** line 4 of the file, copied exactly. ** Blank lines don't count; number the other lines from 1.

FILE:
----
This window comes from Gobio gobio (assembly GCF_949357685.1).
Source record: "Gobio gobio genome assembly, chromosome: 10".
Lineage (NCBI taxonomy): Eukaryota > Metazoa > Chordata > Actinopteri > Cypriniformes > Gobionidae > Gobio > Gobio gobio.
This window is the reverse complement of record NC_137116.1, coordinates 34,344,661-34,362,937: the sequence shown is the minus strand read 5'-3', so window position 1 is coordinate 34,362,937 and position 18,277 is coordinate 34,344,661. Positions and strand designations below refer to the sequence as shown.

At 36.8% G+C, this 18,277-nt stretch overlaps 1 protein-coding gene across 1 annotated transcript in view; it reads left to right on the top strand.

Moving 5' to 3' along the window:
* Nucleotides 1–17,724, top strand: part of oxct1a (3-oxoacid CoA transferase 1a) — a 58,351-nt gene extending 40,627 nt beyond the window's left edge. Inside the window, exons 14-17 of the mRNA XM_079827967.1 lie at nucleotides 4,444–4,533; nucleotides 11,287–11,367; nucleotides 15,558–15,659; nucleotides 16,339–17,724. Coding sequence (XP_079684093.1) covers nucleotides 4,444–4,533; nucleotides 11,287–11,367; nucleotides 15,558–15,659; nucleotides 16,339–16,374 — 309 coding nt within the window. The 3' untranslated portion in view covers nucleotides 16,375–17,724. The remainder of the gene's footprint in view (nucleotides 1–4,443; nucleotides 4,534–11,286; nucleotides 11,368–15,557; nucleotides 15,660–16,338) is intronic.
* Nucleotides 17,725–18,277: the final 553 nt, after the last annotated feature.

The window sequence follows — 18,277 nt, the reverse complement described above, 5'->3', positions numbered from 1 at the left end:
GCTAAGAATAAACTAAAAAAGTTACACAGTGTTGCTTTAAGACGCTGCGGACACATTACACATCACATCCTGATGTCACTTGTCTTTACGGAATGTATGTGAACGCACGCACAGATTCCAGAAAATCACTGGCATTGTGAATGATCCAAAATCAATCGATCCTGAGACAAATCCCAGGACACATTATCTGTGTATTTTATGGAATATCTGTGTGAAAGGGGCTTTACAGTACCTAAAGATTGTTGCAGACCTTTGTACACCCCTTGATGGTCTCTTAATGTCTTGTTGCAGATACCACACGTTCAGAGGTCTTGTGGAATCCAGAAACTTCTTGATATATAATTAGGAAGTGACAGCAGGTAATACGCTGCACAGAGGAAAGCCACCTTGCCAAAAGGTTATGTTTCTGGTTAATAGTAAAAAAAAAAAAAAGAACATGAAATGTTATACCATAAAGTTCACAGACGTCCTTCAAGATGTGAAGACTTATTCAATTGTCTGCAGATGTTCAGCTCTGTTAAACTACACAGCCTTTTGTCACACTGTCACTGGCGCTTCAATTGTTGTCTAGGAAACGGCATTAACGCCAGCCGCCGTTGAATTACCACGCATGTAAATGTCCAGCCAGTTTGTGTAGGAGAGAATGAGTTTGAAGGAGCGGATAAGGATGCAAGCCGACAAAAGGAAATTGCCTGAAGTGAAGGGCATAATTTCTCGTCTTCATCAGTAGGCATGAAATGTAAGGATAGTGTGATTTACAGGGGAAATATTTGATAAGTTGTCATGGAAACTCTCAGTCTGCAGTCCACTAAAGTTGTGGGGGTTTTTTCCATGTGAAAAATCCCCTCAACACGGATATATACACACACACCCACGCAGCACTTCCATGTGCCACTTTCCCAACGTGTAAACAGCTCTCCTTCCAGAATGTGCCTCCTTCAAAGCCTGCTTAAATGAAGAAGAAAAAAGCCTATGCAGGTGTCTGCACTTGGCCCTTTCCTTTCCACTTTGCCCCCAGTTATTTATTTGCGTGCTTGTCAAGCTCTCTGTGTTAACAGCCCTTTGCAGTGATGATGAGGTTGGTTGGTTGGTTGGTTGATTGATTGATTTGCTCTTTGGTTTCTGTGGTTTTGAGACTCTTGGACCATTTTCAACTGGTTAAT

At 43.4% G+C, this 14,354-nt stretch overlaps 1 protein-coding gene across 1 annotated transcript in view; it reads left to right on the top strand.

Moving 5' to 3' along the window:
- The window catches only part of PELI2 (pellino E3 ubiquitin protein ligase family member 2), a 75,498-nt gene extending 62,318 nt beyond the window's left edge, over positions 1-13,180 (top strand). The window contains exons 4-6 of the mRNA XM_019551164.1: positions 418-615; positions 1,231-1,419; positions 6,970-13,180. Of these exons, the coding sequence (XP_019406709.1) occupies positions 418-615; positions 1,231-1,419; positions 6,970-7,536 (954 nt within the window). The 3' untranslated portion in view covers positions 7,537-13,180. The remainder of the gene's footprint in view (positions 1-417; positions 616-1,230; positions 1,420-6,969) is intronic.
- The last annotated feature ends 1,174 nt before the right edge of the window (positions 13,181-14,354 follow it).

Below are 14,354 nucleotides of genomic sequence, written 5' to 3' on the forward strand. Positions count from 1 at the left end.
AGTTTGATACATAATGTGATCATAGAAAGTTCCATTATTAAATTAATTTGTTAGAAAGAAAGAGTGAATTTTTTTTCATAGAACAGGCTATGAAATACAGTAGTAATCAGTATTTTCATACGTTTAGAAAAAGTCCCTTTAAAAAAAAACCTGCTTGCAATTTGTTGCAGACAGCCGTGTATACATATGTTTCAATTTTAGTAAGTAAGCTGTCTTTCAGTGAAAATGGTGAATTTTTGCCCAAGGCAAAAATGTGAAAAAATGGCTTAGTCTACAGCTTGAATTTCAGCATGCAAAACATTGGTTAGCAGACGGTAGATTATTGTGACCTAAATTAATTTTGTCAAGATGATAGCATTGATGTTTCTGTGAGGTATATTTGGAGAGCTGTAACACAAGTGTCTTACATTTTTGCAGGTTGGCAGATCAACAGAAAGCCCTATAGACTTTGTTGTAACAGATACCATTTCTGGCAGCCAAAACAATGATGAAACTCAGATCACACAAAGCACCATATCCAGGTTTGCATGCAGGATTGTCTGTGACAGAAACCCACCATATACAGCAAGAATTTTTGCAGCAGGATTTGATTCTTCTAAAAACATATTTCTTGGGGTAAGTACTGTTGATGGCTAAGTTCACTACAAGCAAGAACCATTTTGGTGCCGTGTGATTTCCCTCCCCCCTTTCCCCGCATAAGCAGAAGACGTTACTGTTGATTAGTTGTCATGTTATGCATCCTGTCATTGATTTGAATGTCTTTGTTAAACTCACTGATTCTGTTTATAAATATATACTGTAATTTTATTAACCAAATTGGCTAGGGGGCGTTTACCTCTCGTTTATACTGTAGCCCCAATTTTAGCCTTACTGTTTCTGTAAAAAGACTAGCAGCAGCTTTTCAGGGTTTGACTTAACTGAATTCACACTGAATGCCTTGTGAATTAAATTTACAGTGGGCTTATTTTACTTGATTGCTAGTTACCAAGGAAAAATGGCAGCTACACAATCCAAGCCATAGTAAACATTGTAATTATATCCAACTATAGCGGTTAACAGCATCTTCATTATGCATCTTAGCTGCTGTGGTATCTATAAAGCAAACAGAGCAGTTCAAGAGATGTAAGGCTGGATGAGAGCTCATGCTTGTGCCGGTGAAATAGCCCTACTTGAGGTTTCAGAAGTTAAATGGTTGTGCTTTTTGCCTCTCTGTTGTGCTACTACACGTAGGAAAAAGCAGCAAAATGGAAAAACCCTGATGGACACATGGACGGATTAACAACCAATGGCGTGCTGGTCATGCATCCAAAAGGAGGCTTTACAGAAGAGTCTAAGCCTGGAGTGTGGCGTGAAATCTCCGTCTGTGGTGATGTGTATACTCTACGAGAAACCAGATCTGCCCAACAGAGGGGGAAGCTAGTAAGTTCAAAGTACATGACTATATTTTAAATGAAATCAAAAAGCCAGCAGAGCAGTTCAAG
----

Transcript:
This window is the reverse complement of record NC_137116.1, coordinates 34,344,661-34,362,937: the sequence shown is the minus strand read 5'-3', so window position 1 is coordinate 34,362,937 and position 18,277 is coordinate 34,344,661. Positions and strand designations below refer to the sequence as shown.